Just behind Hurel in terms of progress is Solidus, a company founded by professors from UC Berkeley and Rensselaer Polytechnic Institute. Solidus last year won a $1.8 million Phase II SBIR grant from the National Institutes of Health to bring to market its sol-gel microarray that contains human P450 isoforms that, when coupled with a cell monolayer, is designed to mimic the human liver without using actual hepatocytes (see CBA News, 12/26/2006).
“These are all different approaches” to the same end, Lee said, and the penetration of each technology into the market can only help the other technologies in the short term. “The biggest hurdle for this kind of technology is the adoption part,” he said.
For the rest of this year, Lee said, Cellasic will be evaluating the device internally “to make sure when you put the cells in there, they are doing what you want them to.” Lee and Hung also hope to develop an interface “that will connect the microfluidics part of these chips to the macro world,” which will make the chips usable in a real-world setting.
Most of this will be done on a small scale, but Cellasic plans to have a prototype chip designed for use in academic research by the end of the year, Lee said.
“We’ve been slowly working through academic channels to get feedback about how these devices perform, and what kind of issues a typical researcher will find in this kind of thing,” he said. “Once we get past that, we’ll start to do broader product-exploration type work. When we go into the second phase, if we get it approved, that will allow us to build up the entire instrument, and do more of a high-throughput screening system.”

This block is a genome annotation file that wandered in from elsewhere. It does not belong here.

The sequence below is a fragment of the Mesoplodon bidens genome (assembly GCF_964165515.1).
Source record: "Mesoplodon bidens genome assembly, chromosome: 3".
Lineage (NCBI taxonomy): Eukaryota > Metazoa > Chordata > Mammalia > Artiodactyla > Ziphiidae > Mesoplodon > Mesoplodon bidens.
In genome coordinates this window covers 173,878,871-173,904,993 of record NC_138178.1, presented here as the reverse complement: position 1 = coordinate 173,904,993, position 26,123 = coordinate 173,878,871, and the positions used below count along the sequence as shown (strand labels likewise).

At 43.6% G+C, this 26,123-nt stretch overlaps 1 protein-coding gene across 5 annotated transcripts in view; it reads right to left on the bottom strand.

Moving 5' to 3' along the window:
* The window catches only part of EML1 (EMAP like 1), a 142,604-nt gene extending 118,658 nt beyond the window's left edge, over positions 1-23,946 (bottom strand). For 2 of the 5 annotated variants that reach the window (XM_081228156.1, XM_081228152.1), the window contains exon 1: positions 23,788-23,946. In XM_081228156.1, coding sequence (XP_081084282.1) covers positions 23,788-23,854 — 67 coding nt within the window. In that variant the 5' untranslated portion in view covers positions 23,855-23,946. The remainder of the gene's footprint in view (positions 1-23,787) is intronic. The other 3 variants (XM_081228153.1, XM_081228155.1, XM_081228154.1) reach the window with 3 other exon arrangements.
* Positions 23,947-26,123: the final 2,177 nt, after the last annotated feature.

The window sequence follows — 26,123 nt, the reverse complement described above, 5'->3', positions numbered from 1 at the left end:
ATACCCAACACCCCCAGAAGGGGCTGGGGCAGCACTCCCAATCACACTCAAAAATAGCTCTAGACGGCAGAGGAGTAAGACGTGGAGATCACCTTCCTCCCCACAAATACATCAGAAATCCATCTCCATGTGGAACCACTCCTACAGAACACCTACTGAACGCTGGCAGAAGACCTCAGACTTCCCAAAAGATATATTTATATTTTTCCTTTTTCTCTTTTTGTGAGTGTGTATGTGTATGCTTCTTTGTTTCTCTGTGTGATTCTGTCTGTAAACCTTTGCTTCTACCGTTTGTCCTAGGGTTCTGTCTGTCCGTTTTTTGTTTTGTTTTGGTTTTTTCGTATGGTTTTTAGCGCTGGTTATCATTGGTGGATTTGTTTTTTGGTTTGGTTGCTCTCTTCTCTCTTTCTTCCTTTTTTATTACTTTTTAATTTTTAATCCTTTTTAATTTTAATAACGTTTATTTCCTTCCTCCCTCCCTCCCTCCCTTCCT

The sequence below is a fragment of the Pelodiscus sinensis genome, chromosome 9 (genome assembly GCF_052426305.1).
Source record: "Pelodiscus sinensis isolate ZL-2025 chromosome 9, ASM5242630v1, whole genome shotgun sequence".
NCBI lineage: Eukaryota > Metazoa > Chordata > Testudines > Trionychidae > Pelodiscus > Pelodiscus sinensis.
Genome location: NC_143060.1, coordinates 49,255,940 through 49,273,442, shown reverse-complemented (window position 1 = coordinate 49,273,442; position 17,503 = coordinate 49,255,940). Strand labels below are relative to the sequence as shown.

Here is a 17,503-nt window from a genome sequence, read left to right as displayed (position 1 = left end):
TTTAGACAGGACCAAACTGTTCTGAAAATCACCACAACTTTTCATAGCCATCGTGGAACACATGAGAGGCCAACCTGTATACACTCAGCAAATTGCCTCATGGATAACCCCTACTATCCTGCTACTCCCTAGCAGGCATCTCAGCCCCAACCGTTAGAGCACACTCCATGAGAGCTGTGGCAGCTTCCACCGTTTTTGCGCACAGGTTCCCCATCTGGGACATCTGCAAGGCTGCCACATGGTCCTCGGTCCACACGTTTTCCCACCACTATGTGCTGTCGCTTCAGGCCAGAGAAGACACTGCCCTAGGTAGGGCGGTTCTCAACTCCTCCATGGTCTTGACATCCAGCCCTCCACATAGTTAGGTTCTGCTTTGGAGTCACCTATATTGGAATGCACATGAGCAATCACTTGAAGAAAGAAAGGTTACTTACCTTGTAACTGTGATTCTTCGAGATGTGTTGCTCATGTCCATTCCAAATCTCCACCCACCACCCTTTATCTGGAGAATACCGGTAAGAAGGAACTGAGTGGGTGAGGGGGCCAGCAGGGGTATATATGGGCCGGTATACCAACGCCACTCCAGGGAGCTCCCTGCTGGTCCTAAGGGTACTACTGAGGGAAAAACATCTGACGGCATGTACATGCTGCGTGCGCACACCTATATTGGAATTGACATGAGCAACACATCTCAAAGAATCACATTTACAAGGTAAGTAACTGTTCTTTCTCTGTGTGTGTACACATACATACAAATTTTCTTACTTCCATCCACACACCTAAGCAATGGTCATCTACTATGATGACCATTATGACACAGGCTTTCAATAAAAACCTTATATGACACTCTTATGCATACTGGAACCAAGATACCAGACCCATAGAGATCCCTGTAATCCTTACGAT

One other important note about the technology, Lee said, is that Cellasic is designing it with broader applications in mind.
“We’re not just limited to toxicity screening or a specific market,” he said. “We potentially can address anything that uses living cells, and that’s sort of the broader vision of what we hope to accomplish.
“If you can look at cells, you can look at tissue engineering, stem cells, and even clinical diagnostics,” he added. “We are not immediately addressing those markets, but we believe the technology can find applications in those areas if we’re successful in this first step.”
Cellasic has applied for patents on its technology through the UC Berkeley technology-transfer office, from which the company would need to license the appropriate IP once awarded for further commercialization.